I want people to walk away from any contact that they have with Cura and me with a positive experience.  Sometimes that means deciding to stay and talk and sometimes it means deciding to avoid interacting with them directly and just letting them watch Cura do her job with precision.  There are so many variables that come into play on any given day -- how am I doing physically, how is Cura doing, how much time do I have, what kind of mood am I in, etc.  Everything can affect the experience that stranger has when s/he interacts with us and can make the difference between a positive outlook toward Assistance Dogs and a negative one.  Decisions, decisions, decisions . . .

9 comments:

Torie said...

Glad you're back :). We missed you!

Great post. I kind of find it hard to say "don't pet the dog" when someone is petting her. I have it ready to say in my mind, but can never manage it. Any tips?

Take care, and look forward to more posts!

L^2 said...

Excellent post! This is definitely something all AD handlers have to deal with constantly.
Thank you so much for participating in the ADBC. I'm checking all my links now, so the full list should be posted on my blog soon.

brilliantmindbrokenbody said...

Oh how I hate those decisions. Hudson is a cute little fluffball, and he likes people quite a bit, so he wants to sniff and be petted by everyone if he can.

It means he gets a lot of corrections when we're out that are not 100% his fault. I hate doing that, but I don't know a better way to stop the interaction than barking 'leave it' at him.

I hate that I feel responsible for how people react to service animals. Being a de facto ambassador wasn't something I signed up for, and it takes a lot of energy that I don't always have.

~Kali

Jess and Glacier said...

I couldn't agree more. Sometimes I don't feel like being the "educator of the year," and have life things that need to get done. Other times it's not so bad. You're right-it is important to make sure that interactions are delivered in a positive way, but it's not always easy.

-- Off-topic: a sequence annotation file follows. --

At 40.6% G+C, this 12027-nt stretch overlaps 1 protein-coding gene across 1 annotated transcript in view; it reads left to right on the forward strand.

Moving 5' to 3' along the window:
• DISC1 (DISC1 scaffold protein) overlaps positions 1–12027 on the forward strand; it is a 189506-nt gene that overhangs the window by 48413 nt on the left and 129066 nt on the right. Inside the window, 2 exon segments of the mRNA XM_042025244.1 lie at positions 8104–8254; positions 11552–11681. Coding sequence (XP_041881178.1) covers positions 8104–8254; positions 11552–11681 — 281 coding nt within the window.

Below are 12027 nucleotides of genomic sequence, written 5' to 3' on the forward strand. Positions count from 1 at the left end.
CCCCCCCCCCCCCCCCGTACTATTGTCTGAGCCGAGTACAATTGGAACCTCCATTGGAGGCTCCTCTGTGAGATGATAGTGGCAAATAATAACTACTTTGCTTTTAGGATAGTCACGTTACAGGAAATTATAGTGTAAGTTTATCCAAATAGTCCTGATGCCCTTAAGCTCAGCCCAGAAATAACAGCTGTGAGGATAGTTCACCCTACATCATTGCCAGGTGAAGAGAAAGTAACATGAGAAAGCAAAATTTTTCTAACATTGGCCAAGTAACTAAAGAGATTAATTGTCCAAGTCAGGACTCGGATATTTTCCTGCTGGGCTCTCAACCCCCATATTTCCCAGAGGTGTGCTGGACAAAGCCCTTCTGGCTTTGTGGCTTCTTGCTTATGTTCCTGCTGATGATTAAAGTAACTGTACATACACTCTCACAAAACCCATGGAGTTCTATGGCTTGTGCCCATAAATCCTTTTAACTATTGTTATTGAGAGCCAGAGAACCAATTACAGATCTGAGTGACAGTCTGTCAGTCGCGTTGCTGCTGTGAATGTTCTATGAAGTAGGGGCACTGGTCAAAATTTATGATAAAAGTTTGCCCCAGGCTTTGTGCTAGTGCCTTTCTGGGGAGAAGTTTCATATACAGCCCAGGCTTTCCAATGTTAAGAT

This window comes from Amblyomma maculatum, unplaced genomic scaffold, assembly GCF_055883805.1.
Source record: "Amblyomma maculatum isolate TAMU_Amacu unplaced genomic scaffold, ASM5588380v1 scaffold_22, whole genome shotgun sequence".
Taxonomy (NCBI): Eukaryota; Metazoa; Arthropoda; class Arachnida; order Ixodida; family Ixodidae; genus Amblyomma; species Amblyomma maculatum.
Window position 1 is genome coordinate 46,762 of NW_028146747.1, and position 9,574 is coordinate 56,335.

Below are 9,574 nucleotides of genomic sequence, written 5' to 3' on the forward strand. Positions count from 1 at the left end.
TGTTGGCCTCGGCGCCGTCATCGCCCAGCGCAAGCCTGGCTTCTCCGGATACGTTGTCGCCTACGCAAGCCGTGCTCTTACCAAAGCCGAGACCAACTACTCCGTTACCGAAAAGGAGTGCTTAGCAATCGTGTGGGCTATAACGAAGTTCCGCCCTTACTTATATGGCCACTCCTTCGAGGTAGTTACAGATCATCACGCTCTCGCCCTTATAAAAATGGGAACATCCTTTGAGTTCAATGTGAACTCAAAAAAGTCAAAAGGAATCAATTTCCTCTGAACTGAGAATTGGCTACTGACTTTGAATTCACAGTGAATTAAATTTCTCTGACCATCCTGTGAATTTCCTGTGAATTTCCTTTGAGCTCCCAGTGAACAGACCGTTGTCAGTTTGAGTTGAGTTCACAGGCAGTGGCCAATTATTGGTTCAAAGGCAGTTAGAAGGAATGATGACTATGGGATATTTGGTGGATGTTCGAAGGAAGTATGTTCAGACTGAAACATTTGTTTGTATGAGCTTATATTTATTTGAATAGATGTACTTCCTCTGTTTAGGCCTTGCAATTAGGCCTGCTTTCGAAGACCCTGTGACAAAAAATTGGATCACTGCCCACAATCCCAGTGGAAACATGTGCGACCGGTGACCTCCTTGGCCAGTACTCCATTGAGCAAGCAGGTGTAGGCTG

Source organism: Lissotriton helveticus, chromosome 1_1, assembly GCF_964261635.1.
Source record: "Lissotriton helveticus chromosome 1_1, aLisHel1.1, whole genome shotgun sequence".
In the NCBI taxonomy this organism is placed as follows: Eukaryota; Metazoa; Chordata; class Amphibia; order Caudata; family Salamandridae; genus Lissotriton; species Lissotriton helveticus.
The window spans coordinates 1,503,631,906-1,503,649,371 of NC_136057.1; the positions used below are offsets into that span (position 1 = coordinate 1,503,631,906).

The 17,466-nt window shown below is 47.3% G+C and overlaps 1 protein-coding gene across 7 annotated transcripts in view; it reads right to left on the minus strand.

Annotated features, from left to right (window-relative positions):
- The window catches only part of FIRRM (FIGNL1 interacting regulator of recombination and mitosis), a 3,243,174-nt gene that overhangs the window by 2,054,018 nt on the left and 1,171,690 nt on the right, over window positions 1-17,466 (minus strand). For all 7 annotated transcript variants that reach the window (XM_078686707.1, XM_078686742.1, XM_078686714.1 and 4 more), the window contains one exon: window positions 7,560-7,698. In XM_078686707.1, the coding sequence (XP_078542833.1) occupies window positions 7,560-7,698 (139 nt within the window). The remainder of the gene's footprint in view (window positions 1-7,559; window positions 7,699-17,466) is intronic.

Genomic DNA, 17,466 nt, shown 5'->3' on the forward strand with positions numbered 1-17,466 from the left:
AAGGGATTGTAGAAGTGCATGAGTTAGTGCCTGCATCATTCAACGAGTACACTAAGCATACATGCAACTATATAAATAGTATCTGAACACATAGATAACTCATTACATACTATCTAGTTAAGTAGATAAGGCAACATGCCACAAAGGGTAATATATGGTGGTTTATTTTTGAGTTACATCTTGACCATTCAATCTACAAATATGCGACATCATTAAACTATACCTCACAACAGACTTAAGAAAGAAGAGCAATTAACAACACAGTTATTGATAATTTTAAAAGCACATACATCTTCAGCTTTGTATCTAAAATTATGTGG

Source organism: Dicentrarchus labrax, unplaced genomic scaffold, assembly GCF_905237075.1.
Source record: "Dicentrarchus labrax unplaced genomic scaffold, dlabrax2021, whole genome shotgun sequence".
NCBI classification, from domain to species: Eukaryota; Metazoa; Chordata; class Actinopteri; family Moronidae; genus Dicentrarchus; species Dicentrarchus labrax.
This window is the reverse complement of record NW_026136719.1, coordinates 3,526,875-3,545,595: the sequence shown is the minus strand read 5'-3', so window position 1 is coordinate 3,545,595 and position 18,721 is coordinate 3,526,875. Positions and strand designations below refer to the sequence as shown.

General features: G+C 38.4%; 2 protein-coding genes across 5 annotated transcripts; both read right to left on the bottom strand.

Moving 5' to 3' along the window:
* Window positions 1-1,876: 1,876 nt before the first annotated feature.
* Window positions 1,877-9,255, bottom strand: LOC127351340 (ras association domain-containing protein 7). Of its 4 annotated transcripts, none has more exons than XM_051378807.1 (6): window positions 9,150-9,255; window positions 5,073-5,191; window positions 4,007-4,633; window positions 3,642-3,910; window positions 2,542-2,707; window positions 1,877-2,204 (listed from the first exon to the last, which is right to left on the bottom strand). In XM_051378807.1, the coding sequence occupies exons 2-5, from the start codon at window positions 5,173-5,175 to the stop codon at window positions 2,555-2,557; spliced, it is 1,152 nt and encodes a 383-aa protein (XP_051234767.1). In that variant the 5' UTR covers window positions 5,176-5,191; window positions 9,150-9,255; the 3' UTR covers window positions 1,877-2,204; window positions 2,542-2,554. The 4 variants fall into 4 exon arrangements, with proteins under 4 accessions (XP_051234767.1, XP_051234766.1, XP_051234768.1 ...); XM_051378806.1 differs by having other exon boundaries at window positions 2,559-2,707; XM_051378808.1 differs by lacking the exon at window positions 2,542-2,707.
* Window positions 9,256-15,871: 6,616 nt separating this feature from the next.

aftergadget said...

Hi,

So glad you participated in the carnival again! Since I don't see a comment here from L^2, I'm wondering if you have not removed the CAPTCHA feature? I guess I'll find out when I need to send this comment.

Anyway, I think this is something we all go through -- dealing with the public -- and it's a personal decision as to how to deal with them. I guess I don't feel as strongly as you do anymore that people have to have a positive experience with me and my SD. I give them brochures and move on. I am not up to dealing with everyone's questions, intrusions, assumptions, and toxic fumes.

But that's just me!

Cura's Mom said...

Whew! So glad to hear that its not just me! I almost didn't write this post! Torie . . . I almost always say it. First I usually say, "Please don't pet my dog." But I follow it immediately by explaining that she needs to concentrate on her job and if she is being pet, it distracts her and she is not able to help me properly. Then I tell them that they should always ask before touching a Service Dog because it can put the person they are with at risk. This usually smooths over any ruffled feathers and helps the next Service Dog Team that they meet.

Of course, then there is the avoidance method -- I have been known to suddenly change directions mumbling something like, "oh, I almost forgot . . ." Hey! It works!

Curasmom

Pink Doberman said...

Good post. It is an all to uncommon issue when anyone is out with their Assistance dog. I am now prone to just handing out a business card that has my blog information on it. It relives me from any obligation to chat if I am not up for it.

Additionally I have found that if I make eye contact with anyone, it seems that I have instantly given them permission to "attack" me with their questions or start reaching the hands for my guy.

It stinks because I like making eye contact, or chatting but it just isn't worth it, especially when I am already tired.

Some people are so much better than me about keeping people backed off.

Blessings on your journey,
Tonja

Ro said...

It always happens the exact minute it can't haha! The one time I decided to experiment with having a cab wait for me outside the drug store, a sweet little old lady wanted to tell me all about her sister and her sister's "blind dog". I just didn't have the heart to tell her I was in a rush haha!

Sweet people are one thing, but the rest? Ugh. School told me the hardest part of having a guide dog would be people. Oh so true!

Carin said...

Yeah I think that's one of the hardest things to deal with at the beginning. What bugs me are the ones who say "Can I pet your dog?" as they are reaching for them. Why did you bother asking then, bucko? I try my best to leave everybody with a positive experience, but some people are bound to be offended, and since I can't protect their precious sensibilities, they can go pout for all I care. I just hope some of them listen and learn. That's all I can hope for.